Breathing Away Stress

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Dr. R. Dale A. Macdonald Breathing Away Stress One of the most powerful ways to reduce the stress response is to control the breathing process. It is natural to hold one’s breath during a stressful situation. Unfortunately, this locks tension in the body and often limits our options in the situation. The answer to this state is to relearn diaphragmatic breathing. By consciously choosing to breathe with the diaphragm we unlock the cycle of tension and tell the body to relax. To determine your normal breathing style, place one hand on your chest and your other on your belly. Take a deep breath. Ideally, both hands should move equally outward with the in breath (inhalation), and equally inwards with the out breath. If only the hand on your chest moves appreciably then you tend to breath with your chest and neck. You may also notice the neck muscles tighten with a deep breath. If you notice the belly hand actually moving towards your body as you inhale, your breathing pattern is very tense, and you have a lot to gain from learning to breathe with your diaphragm. Learning to breath diaphragmatically is very simple, but it can also be very difficult to accomplish, so take your time with the exercise. To learn diaphragmatic breathing, place one hand on your chest and one hand on your belly as mentioned above. Initially, this can be done sitting comfortably in a chair, or lying down. The goal is to be able to activate diaphragmatic breathing in any situation you find yourself in. Exhale fully, squeezing all the air out of your chest and belly. As you begin to inhale, let the breath push the hand on your belly away from your body. Since we are trying to activate the diaphragm, end your inhalation as soon as you feel the chest hand begin to rise. Now, exhale fully and repeat, trying to activate the diaphragm. This can be a little tricky, so stick with it. In time you will be able to feel the diaphragm without placing your hands on your chest and belly. When learning diaphragmatic breathing, the exercise should last for at least five minutes, twice a day. The best times to do the exercise are when you awaken in the morning and before going to bed at night. This is very useful for anyone with stress related problems; especially headaches and neck pain. If you have problems with anxiety, then actively controlling your breathing can be of much help. Place both hands on your belly and imagine it is a balloon that slowly inflated with your breath. Visualize your breathing through your nose and filling your lungs. Gently hold your breath and slowly exhale. Practice this breathing exercise inhaling in three to five seconds and taking as long as you can comfortably manage to exhale slowly. The more often you practice this technique the easier it will be to respond to stress situations in this manner.

Transcript of Breathing Away Stress

Page 1: Breathing Away Stress

Dr. R. Dale A. Macdonald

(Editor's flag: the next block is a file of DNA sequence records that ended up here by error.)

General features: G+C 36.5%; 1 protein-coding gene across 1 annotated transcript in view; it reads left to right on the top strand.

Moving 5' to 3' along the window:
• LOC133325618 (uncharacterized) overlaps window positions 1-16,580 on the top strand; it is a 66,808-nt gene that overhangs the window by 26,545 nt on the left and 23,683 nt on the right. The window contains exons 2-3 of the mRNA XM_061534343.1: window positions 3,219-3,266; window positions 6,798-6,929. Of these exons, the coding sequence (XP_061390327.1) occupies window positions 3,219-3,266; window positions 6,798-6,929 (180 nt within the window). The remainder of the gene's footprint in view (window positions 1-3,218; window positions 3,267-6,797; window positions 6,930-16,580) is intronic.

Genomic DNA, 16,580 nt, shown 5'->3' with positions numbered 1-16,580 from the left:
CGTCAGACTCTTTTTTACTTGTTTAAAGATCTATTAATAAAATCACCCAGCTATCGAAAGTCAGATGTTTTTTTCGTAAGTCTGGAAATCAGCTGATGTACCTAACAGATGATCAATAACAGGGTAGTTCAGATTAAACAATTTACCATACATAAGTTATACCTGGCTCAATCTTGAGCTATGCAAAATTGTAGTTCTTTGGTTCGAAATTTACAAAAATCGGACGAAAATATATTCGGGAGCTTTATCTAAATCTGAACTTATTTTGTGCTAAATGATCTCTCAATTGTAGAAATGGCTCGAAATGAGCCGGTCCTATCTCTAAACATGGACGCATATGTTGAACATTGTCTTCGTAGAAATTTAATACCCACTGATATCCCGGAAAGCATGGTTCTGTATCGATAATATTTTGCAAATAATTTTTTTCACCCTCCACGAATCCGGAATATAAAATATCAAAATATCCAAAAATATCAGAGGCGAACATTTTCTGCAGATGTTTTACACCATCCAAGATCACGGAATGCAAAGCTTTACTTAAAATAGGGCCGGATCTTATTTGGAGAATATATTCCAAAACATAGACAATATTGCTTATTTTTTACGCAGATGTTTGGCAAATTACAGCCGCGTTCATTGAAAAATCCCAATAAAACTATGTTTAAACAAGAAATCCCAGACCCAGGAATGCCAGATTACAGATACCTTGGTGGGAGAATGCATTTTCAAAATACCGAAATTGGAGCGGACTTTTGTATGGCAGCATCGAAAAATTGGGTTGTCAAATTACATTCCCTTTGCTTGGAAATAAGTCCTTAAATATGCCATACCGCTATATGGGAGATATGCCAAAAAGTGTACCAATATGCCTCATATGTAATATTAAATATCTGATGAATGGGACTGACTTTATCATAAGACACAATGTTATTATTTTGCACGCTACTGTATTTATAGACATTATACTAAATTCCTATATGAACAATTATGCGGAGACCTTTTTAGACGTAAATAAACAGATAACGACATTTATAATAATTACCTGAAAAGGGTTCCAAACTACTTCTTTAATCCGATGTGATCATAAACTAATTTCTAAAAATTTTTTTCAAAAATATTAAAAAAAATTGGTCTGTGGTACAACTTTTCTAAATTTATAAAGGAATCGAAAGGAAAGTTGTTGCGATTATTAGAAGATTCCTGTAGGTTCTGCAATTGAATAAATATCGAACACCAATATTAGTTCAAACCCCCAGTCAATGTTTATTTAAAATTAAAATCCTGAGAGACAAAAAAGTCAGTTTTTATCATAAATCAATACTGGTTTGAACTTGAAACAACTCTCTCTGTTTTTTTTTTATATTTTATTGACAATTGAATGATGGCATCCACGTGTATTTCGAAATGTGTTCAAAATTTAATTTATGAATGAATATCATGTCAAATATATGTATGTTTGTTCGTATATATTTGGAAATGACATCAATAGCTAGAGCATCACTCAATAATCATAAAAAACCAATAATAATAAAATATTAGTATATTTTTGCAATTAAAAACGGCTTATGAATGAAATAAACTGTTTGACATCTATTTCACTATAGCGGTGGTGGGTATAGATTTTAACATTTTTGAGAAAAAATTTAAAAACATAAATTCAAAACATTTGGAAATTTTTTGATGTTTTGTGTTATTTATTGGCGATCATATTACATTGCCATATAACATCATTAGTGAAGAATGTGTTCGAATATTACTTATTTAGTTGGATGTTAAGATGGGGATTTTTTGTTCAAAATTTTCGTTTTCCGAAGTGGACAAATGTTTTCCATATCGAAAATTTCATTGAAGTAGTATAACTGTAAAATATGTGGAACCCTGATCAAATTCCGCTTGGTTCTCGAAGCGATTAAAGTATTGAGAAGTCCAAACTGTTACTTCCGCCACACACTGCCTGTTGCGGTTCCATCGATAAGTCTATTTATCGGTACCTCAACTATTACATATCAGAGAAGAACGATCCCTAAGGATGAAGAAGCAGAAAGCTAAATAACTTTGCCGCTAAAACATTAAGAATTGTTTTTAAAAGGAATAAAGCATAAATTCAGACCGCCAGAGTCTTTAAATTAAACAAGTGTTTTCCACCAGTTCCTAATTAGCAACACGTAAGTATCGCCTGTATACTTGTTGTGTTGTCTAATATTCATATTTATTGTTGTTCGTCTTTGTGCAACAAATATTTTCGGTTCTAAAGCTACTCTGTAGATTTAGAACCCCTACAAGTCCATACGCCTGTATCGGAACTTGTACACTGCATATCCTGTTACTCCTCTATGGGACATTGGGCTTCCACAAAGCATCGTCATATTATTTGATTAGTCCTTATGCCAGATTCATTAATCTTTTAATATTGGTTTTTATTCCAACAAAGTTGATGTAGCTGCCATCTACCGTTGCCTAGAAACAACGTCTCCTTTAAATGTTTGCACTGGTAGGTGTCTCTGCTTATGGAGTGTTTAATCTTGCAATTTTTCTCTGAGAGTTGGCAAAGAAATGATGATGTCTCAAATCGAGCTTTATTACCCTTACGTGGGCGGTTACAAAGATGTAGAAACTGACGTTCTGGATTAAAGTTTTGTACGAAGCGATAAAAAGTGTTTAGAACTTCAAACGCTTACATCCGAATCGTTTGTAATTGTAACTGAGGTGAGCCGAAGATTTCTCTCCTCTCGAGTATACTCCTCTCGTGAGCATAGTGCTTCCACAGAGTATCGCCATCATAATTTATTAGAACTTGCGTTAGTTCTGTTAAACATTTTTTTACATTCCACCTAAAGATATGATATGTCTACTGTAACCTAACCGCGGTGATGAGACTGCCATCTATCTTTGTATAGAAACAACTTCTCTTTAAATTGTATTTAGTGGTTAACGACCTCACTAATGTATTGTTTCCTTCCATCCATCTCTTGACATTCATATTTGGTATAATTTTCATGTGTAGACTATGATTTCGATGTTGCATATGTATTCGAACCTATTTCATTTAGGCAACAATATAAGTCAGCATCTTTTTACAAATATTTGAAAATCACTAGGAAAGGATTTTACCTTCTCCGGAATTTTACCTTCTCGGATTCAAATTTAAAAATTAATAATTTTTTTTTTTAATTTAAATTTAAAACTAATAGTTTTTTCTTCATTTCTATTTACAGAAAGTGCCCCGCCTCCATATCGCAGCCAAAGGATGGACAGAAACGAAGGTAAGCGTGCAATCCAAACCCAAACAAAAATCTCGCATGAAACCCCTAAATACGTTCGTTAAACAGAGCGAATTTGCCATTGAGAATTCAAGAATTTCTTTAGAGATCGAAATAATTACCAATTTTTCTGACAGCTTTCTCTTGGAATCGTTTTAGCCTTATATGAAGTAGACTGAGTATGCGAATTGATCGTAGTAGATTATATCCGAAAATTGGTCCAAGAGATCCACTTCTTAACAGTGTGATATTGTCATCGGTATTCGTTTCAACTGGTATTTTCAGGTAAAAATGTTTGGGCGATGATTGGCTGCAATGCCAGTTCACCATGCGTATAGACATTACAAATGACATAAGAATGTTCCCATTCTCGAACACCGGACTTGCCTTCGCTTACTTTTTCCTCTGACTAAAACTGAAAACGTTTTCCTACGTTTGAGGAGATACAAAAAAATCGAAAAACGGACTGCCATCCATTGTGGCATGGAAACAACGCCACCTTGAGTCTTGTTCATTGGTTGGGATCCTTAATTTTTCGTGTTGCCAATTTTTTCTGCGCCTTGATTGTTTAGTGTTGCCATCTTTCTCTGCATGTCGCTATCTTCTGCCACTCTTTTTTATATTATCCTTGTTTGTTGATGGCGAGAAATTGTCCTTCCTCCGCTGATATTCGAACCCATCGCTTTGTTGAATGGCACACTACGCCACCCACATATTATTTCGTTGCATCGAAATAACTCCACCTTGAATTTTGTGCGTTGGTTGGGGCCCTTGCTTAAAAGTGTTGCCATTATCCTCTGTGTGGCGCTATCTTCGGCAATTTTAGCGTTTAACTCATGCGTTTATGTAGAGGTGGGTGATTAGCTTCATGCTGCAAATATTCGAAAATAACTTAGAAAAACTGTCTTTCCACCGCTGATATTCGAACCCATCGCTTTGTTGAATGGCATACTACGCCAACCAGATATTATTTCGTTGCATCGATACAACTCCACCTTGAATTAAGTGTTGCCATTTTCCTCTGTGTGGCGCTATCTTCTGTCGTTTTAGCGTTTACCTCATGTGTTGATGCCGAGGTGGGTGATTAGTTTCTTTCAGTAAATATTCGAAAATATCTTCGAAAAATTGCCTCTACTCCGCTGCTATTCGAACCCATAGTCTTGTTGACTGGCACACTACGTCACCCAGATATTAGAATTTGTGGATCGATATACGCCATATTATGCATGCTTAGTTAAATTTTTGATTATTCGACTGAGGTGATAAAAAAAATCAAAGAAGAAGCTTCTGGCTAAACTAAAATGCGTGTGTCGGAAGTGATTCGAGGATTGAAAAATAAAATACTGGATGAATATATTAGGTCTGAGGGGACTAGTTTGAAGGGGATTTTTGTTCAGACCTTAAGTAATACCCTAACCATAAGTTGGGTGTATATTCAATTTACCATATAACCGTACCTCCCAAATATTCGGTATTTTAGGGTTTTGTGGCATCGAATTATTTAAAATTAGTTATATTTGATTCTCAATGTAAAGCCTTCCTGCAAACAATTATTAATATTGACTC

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One of the most powerful ways to reduce the stress response is to control the breathing process. It is natural to hold one’s breath during a stressful situation. Unfortunately, this locks tension in the body and often limits our options in the situation. The answer to this state is to relearn diaphragmatic breathing. By consciously choosing to breathe with the diaphragm we unlock the cycle of tension and tell the body to relax. To determine your normal breathing style, place one hand on your chest and your other on your belly. Take a deep breath. Ideally, both hands should move equally outward with the in breath (inhalation), and equally inwards with the out breath. If only the hand on your chest moves appreciably then you tend to breath with your chest and neck. You may also notice the neck muscles tighten with a deep breath. If you notice the belly hand actually moving towards your body as you inhale, your breathing pattern is very tense, and you have a lot to gain from learning to breathe with your diaphragm. Learning to breath diaphragmatically is very simple, but it can also be very difficult to accomplish, so take your time with the exercise. TToo lleeaarrnn ddiiaapphhrraaggmmaattiicc bbrreeaatthhiinngg, place one hand on your chest and one hand on your belly as mentioned above. Initially, this can be done sitting comfortably in a chair, or lying down. The goal is to be able to activate diaphragmatic breathing in any situation you find yourself in. Exhale fully, squeezing all the air out of your chest and belly. As you begin to inhale, let the breath push the hand on your belly away from your body. Since we are trying to activate the diaphragm, end your inhalation as soon as you feel the chest hand begin to rise. Now, exhale fully and repeat, trying to activate the diaphragm. This can be a little tricky, so stick with it. In time you will be able to feel the diaphragm without placing your hands on your chest and belly. When learning diaphragmatic breathing, the exercise should last for at least five minutes, twice a day. The best times to do the exercise are when you awaken in the morning and before going to bed at night. This is very useful for anyone with stress related problems; especially headaches and neck pain. If you have problems with anxiety, then actively controlling your breathing can be of much help. Place both hands on your belly and imagine it is a balloon that slowly inflated with your breath. Visualize your breathing through your nose and filling your lungs. Gently hold your breath and slowly exhale. Practice this breathing exercise inhaling in three to five seconds and taking as long as you can comfortably manage to exhale slowly. The more often you practice this technique the easier it will be to respond to stress situations in this manner.